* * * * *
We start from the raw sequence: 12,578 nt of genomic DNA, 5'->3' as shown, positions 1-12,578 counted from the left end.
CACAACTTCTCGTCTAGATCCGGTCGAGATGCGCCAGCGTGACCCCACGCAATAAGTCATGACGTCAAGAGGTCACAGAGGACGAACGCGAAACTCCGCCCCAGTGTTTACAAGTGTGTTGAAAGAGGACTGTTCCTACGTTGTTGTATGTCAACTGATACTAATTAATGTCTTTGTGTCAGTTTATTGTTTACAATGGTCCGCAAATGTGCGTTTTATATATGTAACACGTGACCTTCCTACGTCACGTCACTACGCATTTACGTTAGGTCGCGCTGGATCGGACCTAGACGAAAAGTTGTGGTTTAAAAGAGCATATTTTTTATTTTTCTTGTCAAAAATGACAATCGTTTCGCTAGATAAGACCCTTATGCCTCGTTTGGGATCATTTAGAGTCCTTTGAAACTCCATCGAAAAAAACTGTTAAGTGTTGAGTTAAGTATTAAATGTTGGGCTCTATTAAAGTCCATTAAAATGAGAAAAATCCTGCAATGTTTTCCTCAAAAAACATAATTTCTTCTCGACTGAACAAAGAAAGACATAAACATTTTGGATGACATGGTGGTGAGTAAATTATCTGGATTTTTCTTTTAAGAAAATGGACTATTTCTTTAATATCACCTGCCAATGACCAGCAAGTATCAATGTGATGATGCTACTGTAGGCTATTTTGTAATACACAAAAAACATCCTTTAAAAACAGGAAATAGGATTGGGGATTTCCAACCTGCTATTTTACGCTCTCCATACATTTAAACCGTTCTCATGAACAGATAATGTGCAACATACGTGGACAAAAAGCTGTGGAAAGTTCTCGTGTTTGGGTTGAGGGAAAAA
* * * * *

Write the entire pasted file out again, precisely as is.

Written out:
We start from the raw sequence: 12,578 nt of genomic DNA, 5'->3' as shown, positions 1-12,578 counted from the left end.
CACAACTTCTCGTCTAGATCCGGTCGAGATGCGCCAGCGTGACCCCACGCAATAAGTCATGACGTCAAGAGGTCACAGAGGACGAACGCGAAACTCCGCCCCAGTGTTTACAAGTGTGTTGAAAGAGGACTGTTCCTACGTTGTTGTATGTCAACTGATACTAATTAATGTCTTTGTGTCAGTTTATTGTTTACAATGGTCCGCAAATGTGCGTTTTATATATGTAACACGTGACCTTCCTACGTCACGTCACTACGCATTTACGTTAGGTCGCGCTGGATCGGACCTAGACGAAAAGTTGTGGTTTAAAAGAGCATATTTTTTATTTTTCTTGTCAAAAATGACAATCGTTTCGCTAGATAAGACCCTTATGCCTCGTTTGGGATCATTTAGAGTCCTTTGAAACTCCATCGAAAAAAACTGTTAAGTGTTGAGTTAAGTATTAAATGTTGGGCTCTATTAAAGTCCATTAAAATGAGAAAAATCCTGCAATGTTTTCCTCAAAAAACATAATTTCTTCTCGACTGAACAAAGAAAGACATAAACATTTTGGATGACATGGTGGTGAGTAAATTATCTGGATTTTTCTTTTAAGAAAATGGACTATTTCTTTAATATCACCTGCCAATGACCAGCAAGTATCAATGTGATGATGCTACTGTAGGCTATTTTGTAATACACAAAAAACATCCTTTAAAAACAGGAAATAGGATTGGGGATTTCCAACCTGCTATTTTACGCTCTCCATACATTTAAACCGTTCTCATGAACAGATAATGTGCAACATACGTGGACAAAAAGCTGTGGAAAGTTCTCGTGTTTGGGTTGAGGGAAAAA